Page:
act of producing musical sounds with the voice
(Redirected from Sang)

Singing is the act of producing musical sounds with the voice and augments regular speech by the use of sustained tonality, rhythm, and a variety of vocal techniques. A person who sings is called a singer or vocalist.

God sent his Singers upon earth
With songs of sadness and of mirth,
That they might touch the hearts of men,
And bring them back to heaven again. ~ Henry Wadsworth Longfellow


Sing again, with your dear voice revealing
A tone
Of some world far from ours,
Where music and moonlight and feeling
Are one. ~ Percy Bysshe Shelley
Arvid Liljelund: Man Singing Hymn (1884)
  • [W]ant to bring it? Bring it. But, we ain't singing. We're bringing drama.
  • The tenor's voice is spoilt by affectation,
    And for the bass, the beast can only bellow;
    In fact, he had no singing education,
    An ignorant, noteless, timeless, tuneless fellow.
  • Come, sing now, sing; for I know you sing well;
    I see you have a singing face.
    • John Fletcher, The Wild Goose Chase (c. 1621; published 1652), Act II. 2.
  • Three merry boys, and three merry boys,
    And three merry boys are we,
    As ever did sing in a hempen string
    Under the gallow-tree.
    • John Fletcher, Rollo Duke of Normandy, or The Bloody Brother, (c. 1617; revised c. 1627–30; 1639), Act III, scene 2. Song
  • I suffer so much in this life, Doro. That is what they feeling when I sing, that is why they cry. People who felt nothing in this life cannot sing. Once I had a great suffering and from it came a new voice.

Hoyt's New Cyclopedia Of Practical QuotationsEdit

Quotes reported in Hoyt's New Cyclopedia Of Practical Quotations (1922), p. 712-13.
  • Ce qui ne vaut pas la peine d'être dit, on le chante.
  • At every close she made, th' attending throng
    Replied, and bore the burden of the song:
    So just, so small, yet in so sweet a note,
    It seemed the music melted in the throat.
  • Y'ought to hyeah dat gal a-warblin'
    Robins, la'ks an' all dem things
    Heish de mouffs an' hides dey faces
    When Malindy sings.
  • Olympian bards who sung
    Divine ideas below,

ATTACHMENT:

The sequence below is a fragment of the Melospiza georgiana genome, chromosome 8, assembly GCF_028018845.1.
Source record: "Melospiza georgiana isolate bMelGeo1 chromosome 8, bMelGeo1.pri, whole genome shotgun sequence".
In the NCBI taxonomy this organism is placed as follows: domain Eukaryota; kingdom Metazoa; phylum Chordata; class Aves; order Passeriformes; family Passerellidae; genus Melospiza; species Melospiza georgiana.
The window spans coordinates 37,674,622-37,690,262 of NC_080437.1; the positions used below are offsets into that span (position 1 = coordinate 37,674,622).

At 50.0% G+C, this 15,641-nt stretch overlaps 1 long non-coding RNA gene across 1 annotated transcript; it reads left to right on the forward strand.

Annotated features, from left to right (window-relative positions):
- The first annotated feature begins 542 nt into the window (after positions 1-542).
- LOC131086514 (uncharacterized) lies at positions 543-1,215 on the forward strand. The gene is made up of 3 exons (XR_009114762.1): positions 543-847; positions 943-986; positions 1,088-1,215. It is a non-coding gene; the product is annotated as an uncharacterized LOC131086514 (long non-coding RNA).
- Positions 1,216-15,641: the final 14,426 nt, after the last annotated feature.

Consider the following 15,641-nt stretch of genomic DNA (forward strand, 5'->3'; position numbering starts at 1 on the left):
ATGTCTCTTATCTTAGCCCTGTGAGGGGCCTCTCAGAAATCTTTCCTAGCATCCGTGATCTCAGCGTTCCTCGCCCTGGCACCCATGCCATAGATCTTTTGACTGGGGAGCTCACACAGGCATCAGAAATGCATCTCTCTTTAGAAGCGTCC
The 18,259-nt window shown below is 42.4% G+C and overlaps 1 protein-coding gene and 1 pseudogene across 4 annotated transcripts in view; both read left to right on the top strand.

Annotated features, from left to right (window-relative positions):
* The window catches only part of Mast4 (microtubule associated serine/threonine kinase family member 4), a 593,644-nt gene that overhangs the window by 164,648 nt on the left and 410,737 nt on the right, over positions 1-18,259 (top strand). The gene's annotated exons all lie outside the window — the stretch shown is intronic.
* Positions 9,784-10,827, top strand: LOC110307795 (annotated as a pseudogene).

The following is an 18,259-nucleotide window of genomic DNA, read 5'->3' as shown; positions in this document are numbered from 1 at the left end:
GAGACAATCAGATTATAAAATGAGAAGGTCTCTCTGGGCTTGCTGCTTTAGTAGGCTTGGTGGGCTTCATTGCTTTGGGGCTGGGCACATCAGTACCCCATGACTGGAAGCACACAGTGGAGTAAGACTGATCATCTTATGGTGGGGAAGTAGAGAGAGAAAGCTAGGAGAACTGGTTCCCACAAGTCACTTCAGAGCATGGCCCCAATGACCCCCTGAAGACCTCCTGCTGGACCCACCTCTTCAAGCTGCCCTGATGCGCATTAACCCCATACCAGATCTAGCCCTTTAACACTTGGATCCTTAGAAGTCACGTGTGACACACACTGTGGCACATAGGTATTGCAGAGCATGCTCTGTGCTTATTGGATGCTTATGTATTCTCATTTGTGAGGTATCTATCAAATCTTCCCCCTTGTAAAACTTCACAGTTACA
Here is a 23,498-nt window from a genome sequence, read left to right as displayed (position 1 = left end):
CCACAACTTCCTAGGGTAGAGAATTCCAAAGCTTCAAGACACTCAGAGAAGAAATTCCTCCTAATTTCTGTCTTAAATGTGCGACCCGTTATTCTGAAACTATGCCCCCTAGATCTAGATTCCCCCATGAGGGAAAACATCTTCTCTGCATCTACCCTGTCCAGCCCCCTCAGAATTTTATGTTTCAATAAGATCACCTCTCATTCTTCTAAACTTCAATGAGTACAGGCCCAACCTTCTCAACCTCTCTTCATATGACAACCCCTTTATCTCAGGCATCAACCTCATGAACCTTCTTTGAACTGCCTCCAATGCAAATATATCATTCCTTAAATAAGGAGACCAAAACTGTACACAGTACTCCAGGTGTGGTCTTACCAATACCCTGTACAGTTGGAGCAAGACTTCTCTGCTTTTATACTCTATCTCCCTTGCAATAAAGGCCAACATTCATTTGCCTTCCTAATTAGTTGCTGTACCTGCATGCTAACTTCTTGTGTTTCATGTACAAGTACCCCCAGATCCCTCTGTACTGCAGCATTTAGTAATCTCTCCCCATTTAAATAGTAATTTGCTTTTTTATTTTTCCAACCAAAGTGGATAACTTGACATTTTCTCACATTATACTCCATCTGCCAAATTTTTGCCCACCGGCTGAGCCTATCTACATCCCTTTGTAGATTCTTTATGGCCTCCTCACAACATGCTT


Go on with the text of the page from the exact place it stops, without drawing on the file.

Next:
Which always find us young
    And always keep us so.
  • I see you have a singing face — a heavy, dull, sonata face.
  • When I but hear her sing, I fare
    Like one that raised, holds his ear
    To some bright star in the supremest Round;
    Through which, besides the light that's seen
    There may be heard, from Heaven within,
    The rests of Anthems, that the Angels sound.
    • Owen Feltham, Lusoria, XXXIV. Appeared as a poem of Suckling's beginning "When dearest I but think of thee." Claimed by Feltham in note to ed. 1690, 1696 of his Resolves, Divine, Moral, Biblical
  • Then they began to sing
    That extremely lovely thing,
    "Scherzando! ma non troppo, ppp."
  • So she poured out the liquid music of her voice to quench the thirst of his spirit.
  • Ils chantent, ils payeront.
    • They sing, they will pay.
    • Cardinal Mazarin. Originally "S'ils cantent la cansonette ils pageront." A patois.
  • Or bid the soul of Orpheus sing
    Such notes as, warbled to the string,
    Drew iron tears down Pluto's cheek.
  • O Carril, raise again thy voice! let me hear the song of Selma, which was sung in my halls of joy, when Fingal, king of shields, was there, and glowed at the deeds of his fathers.
    • Ossian, Fingal, Book III, Stanza 1.
  • But would you sing, and rival Orpheus' strain.
    The wond'ring forests soon should dance again;
    The moving mountains hear the powerful call,
    And headlong streams hang listening in their fall!
  • Every night he comes
    With musics of all sorts and songs compos'd
    To her unworthiness: it nothing steads us
    To chide him from our eaves; for he persists
    As if his life lay on't.

See alsoEdit

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